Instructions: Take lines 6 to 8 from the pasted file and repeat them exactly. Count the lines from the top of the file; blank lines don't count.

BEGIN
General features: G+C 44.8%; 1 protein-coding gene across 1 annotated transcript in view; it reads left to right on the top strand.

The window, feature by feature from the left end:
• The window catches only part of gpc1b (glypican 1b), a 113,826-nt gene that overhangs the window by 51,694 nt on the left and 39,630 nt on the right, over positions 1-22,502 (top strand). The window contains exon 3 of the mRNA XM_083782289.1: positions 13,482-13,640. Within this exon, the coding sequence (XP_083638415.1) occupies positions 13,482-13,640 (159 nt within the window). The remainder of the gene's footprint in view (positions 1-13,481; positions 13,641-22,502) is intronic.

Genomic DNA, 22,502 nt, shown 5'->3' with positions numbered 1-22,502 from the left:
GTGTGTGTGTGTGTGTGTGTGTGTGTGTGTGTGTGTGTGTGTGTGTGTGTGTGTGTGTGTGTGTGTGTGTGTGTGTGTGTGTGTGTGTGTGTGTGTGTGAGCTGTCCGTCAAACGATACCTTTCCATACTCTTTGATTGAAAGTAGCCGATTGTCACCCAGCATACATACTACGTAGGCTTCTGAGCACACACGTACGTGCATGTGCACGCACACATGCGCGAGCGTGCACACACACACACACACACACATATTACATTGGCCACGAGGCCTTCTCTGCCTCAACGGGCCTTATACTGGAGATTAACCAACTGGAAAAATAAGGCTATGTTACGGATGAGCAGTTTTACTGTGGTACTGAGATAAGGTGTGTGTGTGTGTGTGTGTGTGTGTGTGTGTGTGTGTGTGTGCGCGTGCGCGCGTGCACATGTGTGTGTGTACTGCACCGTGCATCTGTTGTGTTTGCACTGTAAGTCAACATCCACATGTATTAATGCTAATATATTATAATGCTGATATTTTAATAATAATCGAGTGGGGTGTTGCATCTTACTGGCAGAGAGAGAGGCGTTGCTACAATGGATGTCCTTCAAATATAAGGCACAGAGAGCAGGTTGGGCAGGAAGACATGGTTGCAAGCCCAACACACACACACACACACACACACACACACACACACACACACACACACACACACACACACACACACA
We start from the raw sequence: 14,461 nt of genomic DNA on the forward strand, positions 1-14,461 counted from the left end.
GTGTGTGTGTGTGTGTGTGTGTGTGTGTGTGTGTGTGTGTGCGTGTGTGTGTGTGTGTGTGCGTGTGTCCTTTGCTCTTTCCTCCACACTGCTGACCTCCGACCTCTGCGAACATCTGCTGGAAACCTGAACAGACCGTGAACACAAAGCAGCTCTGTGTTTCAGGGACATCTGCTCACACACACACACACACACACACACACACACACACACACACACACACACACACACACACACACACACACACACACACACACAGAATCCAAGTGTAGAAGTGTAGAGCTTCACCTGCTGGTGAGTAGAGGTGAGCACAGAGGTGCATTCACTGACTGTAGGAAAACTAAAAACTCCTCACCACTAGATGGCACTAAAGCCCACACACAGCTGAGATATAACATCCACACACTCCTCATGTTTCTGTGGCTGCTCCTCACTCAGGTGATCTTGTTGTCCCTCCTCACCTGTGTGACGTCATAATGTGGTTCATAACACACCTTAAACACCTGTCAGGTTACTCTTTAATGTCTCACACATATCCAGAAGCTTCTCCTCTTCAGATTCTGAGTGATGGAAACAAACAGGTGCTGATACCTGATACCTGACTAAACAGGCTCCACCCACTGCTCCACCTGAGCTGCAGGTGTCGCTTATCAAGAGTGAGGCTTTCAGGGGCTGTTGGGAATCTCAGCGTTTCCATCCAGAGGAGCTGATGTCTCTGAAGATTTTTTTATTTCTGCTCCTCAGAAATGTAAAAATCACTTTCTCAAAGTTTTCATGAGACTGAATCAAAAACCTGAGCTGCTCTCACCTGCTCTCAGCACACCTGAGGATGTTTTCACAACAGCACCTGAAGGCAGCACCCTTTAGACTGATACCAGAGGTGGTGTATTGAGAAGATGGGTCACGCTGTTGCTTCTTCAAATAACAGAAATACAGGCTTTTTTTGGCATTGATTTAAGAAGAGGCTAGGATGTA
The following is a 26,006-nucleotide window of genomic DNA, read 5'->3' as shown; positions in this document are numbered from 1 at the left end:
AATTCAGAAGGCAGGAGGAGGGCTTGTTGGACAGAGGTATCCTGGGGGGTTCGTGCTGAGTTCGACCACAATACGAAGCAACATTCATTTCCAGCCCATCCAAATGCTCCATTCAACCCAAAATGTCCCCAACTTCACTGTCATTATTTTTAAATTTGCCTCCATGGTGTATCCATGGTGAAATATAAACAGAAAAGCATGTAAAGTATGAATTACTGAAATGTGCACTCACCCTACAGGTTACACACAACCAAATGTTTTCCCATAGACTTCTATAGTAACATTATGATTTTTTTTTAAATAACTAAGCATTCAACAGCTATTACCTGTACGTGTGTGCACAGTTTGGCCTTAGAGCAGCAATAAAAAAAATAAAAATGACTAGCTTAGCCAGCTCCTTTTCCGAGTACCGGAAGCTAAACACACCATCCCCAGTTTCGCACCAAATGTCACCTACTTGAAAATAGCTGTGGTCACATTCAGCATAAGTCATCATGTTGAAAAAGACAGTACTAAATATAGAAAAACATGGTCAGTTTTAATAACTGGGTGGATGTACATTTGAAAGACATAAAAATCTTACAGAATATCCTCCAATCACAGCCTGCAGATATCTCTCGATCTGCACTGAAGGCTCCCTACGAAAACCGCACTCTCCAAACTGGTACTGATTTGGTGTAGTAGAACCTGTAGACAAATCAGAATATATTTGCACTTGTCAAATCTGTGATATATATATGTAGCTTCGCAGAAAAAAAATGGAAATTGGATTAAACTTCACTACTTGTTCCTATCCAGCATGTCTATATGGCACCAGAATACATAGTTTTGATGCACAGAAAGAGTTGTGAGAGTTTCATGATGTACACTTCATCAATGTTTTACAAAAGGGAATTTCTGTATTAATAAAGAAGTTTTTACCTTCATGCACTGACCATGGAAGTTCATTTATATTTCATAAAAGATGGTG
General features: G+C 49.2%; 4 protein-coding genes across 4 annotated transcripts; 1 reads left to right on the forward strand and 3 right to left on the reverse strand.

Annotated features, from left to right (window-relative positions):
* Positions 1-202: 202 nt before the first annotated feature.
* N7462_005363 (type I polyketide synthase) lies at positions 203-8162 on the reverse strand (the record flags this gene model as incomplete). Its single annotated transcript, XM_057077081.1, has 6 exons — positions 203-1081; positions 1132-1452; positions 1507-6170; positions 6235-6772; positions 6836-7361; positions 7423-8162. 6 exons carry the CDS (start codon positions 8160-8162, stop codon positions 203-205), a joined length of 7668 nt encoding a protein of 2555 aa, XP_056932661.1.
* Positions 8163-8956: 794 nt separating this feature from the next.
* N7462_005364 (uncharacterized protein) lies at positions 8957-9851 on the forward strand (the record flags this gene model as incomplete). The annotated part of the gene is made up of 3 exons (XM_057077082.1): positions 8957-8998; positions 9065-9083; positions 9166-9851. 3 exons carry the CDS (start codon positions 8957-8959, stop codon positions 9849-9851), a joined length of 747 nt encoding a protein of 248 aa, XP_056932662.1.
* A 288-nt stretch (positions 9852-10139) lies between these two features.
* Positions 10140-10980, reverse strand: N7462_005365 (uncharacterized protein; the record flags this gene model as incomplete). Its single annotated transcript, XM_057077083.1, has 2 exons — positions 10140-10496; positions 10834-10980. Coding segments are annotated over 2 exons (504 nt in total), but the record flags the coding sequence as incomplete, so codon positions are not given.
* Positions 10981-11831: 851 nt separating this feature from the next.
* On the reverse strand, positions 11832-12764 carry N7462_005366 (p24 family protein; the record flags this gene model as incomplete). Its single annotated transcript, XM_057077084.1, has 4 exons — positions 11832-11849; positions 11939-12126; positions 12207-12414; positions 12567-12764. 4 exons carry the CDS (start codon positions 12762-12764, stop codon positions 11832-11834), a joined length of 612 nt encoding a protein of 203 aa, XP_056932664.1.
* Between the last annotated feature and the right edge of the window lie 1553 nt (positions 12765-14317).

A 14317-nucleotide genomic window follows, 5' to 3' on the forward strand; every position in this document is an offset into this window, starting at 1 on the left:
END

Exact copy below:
We start from the raw sequence: 14,461 nt of genomic DNA on the forward strand, positions 1-14,461 counted from the left end.
GTGTGTGTGTGTGTGTGTGTGTGTGTGTGTGTGTGTGTGTGCGTGTGTGTGTGTGTGTGTGCGTGTGTCCTTTGCTCTTTCCTCCACACTGCTGACCTCCGACCTCTGCGAACATCTGCTGGAAACCTGAACAGACCGTGAACACAAAGCAGCTCTGTGTTTCAGGGACATCTGCTCACACACACACACACACACACACACACACACACACACACACACACACACACACACACACACACACACACACACACACACACAGAATCCAAGTGTAGAAGTGTAGAGCTTCACCTGCTGGTGAGTAGAGGTGAGCACAGAGGTGCATTCACTGACTGTAGGAAAACTAAAAACTCCTCACCACTAGATGGCACTAAAGCCCACACACAGCTGAGATATAACATCCACACACTCCTCATGTTTCTGTGGCTGCTCCTCACTCAGGTGATCTTGTTGTCCCTCCTCACCTGTGTGACGTCATAATGTGGTTCATAACACACCTTAAACACCTGTCAGGTTACTCTTTAATGTCTCACACATATCCAGAAGCTTCTCCTCTTCAGATTCTGAGTGATGGAAACAAACAGGTGCTGATACCTGATACCTGACTAAACAGGCTCCACCCACTGCTCCACCTGAGCTGCAGGTGTCGCTTATCAAGAGTGAGGCTTTCAGGGGCTGTTGGGAATCTCAGCGTTTCCATCCAGAGGAGCTGATGTCTCTGAAGATTTTTTTATTTCTGCTCCTCAGAAATGTAAAAATCACTTTCTCAAAGTTTTCATGAGACTGAATCAAAAACCTGAGCTGCTCTCACCTGCTCTCAGCACACCTGAGGATGTTTTCACAACAGCACCTGAAGGCAGCACCCTTTAGACTGATACCAGAGGTGGTGTATTGAGAAGATGGGTCACGCTGTTGCTTCTTCAAATAACAGAAATACAGGCTTTTTTTGGCATTGATTTAAGAAGAGGCTAGGATGTA
The following is a 26,006-nucleotide window of genomic DNA, read 5'->3' as shown; positions in this document are numbered from 1 at the left end: